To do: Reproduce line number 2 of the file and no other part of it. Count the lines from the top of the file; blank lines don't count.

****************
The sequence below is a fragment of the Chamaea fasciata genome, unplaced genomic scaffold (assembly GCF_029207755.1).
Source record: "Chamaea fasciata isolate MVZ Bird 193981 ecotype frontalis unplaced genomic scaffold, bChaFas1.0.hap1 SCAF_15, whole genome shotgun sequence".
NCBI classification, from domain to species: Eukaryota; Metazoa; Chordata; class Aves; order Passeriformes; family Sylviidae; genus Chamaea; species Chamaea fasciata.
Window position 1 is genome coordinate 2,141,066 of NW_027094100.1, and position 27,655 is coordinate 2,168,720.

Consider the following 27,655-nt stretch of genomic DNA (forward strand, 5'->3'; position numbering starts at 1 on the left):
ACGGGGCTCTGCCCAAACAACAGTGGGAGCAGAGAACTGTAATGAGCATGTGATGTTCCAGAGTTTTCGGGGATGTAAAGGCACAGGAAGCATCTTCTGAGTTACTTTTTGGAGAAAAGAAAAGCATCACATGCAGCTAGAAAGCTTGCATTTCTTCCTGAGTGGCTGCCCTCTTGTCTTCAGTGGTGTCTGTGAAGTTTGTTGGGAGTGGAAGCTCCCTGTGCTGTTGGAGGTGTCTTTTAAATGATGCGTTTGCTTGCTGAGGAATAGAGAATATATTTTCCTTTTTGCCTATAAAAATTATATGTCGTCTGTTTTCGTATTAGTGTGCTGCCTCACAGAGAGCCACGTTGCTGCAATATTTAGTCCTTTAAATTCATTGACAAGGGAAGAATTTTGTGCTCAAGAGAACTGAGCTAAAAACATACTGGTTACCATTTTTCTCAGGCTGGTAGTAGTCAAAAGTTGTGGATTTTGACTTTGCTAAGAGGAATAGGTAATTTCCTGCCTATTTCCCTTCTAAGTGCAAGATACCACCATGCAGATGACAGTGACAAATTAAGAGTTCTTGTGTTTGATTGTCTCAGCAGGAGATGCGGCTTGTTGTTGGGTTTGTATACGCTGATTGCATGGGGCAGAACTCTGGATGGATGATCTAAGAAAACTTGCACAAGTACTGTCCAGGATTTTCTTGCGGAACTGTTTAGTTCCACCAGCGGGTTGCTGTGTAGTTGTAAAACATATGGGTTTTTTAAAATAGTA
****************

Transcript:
Source record: "Chamaea fasciata isolate MVZ Bird 193981 ecotype frontalis unplaced genomic scaffold, bChaFas1.0.hap1 SCAF_15, whole genome shotgun sequence".